SPORT - Variable conditions keep the skippers guessing

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Clipper 09-10 Round the World Yacht Race, Race 4: Cape Town to Geraldton, Day 12

December 3: Spirit of Australia is just about holding on to the lead following the team's recent victory at the Leg 3 scoring gate. However, things have started to slow down for the Australian entry as the crew push hard and attempt to become the first team in Clipper 09-10 Round the World Yacht Race to win into their home port.

"We've had a very variable last 24 hours on Spirit of Australia," says skipper Brendan Hall.

"Yesterday we were blasting along with our Yankee 2 poled out, with speeds above 10kts. Now we are basically becalmed, with speeds under 1kt.

"The problem for us at the moment is the sea state. There is still a reasonable swell running, left over from the strong wind yesterday, which is tossing the boat around and shaking the sails back and forth so they don't take their proper shape to pull us along.

"Frustrating, sure, but we know it won't last long. I just hope the other boats are getting a taste of it as well," he said.

Hall need not worry; light and variable winds appear to be the order of the day across the fleet and have kept the tacticians guessing as the crews concentrate on getting every last bit of power from the sails.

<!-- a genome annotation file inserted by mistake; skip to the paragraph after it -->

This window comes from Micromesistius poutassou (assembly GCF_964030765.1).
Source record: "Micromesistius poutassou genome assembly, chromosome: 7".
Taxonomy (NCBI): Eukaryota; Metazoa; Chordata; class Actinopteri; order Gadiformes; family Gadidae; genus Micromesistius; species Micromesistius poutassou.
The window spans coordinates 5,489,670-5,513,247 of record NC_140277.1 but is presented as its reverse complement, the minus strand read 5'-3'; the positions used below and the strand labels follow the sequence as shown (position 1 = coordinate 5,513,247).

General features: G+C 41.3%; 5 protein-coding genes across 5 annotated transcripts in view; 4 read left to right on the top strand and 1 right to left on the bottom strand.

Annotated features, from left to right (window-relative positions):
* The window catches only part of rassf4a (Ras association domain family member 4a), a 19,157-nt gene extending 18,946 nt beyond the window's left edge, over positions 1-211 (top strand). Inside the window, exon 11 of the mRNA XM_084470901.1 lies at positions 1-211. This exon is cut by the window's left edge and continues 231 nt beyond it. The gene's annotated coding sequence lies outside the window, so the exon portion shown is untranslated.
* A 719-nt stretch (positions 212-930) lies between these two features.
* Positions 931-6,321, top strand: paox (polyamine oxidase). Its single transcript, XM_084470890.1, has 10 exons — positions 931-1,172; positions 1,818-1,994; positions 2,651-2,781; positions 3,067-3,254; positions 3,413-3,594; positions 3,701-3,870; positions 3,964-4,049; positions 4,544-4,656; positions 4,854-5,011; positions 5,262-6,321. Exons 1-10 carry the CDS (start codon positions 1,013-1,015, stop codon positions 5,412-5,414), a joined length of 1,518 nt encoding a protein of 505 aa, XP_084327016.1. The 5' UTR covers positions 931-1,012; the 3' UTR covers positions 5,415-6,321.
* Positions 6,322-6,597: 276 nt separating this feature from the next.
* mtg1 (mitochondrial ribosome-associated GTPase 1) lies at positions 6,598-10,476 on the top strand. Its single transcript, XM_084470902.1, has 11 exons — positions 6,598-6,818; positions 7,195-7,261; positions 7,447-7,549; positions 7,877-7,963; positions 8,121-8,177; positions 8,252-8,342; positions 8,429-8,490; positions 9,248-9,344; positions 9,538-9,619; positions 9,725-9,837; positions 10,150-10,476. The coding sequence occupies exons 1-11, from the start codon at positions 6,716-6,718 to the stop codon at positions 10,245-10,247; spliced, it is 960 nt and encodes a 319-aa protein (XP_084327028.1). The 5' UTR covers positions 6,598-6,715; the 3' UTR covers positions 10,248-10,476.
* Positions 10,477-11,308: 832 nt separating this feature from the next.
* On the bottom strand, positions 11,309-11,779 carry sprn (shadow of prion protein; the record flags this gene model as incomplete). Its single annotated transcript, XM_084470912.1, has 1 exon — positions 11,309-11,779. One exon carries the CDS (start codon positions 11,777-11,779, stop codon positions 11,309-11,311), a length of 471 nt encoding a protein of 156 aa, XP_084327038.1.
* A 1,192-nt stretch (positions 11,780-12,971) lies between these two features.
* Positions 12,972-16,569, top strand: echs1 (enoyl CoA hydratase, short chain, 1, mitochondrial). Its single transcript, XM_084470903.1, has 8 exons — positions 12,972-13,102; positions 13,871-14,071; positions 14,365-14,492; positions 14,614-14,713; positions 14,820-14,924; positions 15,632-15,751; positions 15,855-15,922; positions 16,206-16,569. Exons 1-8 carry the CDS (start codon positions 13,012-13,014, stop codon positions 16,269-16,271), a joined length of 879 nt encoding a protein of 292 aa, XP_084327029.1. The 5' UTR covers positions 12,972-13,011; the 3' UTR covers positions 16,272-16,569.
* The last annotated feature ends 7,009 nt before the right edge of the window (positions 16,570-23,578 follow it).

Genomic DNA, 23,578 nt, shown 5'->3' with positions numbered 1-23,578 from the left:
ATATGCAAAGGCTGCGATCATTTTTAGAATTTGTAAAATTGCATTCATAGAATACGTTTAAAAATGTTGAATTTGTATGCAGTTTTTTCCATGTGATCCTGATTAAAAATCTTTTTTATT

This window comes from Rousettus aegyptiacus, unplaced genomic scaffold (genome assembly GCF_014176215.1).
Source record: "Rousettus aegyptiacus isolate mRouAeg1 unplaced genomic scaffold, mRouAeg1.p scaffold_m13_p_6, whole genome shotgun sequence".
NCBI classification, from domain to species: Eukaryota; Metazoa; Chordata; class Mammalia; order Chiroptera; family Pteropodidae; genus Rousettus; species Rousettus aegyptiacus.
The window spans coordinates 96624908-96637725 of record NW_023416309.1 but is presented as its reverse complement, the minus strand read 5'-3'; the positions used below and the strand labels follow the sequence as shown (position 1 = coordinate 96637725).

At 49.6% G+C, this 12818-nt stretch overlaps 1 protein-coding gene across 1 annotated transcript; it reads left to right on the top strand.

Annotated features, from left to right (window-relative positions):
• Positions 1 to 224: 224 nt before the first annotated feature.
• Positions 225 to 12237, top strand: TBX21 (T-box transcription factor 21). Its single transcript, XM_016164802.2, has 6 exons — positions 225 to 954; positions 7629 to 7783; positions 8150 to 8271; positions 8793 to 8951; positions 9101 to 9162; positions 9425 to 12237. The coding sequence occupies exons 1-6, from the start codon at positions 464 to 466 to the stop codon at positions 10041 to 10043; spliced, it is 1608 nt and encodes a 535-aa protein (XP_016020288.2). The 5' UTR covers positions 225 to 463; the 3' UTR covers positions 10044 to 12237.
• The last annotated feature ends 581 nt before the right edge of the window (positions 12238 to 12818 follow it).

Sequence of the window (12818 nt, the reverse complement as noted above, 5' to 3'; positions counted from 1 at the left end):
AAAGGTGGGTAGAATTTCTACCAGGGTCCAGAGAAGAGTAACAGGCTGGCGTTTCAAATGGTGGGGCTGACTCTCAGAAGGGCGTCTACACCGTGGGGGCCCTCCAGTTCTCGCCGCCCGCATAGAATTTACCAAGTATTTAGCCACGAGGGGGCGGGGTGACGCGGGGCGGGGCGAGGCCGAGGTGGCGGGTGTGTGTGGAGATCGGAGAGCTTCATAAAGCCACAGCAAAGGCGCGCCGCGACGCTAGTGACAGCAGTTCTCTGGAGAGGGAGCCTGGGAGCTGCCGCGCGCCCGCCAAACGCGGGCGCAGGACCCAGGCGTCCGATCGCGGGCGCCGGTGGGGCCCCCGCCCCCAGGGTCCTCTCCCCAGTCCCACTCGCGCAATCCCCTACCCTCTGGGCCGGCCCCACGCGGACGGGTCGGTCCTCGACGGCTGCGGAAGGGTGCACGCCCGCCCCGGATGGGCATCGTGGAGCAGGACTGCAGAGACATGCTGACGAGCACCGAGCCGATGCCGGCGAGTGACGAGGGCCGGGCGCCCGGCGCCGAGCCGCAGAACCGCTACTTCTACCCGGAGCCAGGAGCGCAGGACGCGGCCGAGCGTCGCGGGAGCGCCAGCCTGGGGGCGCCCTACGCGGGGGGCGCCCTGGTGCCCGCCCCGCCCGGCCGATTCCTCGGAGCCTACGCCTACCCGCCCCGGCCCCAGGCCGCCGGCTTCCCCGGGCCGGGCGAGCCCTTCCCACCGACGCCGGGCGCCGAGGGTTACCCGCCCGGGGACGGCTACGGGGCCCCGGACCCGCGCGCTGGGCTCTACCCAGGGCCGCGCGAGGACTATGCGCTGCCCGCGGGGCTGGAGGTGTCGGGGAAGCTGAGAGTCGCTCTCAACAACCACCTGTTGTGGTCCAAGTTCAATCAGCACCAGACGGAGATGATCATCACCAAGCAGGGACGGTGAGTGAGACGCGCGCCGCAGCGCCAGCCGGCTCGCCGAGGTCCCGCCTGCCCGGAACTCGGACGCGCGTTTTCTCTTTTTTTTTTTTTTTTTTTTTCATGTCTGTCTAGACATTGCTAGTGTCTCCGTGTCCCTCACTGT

"Variable winds Southern Ocean style," reports Edinburgh Inspiring Capital's skipper Matt Pike.

"Still a great sail in the moonlight, bowling along towards Geraldton, minding the odd gust, and a fairly steady night.

"All ready to set the spinnaker at dawn as the wind comes round. Not a chance! The wind dies and goes forward of the beam. So we stick with the Yankee 1 because when conditions change down here, they do so rather quickly," he said.

Jan Ridd, skipper of Cape Breton Island, discovered this firsthand while his team pushed hard yesterday to regain some of the miles they had lost.

"Yesterday morning we were sailing nicely in a light breeze with the lightweight spinnaker flying and all was well on deck," said Ridd.

"So I popped down below for a couple of minutes only to feel the boat lurch violently and the crew shouting on deck. I ran up the companionway to see a very different world to the one I left a couple of minutes earlier — white-water everywhere and a gale-force breeze.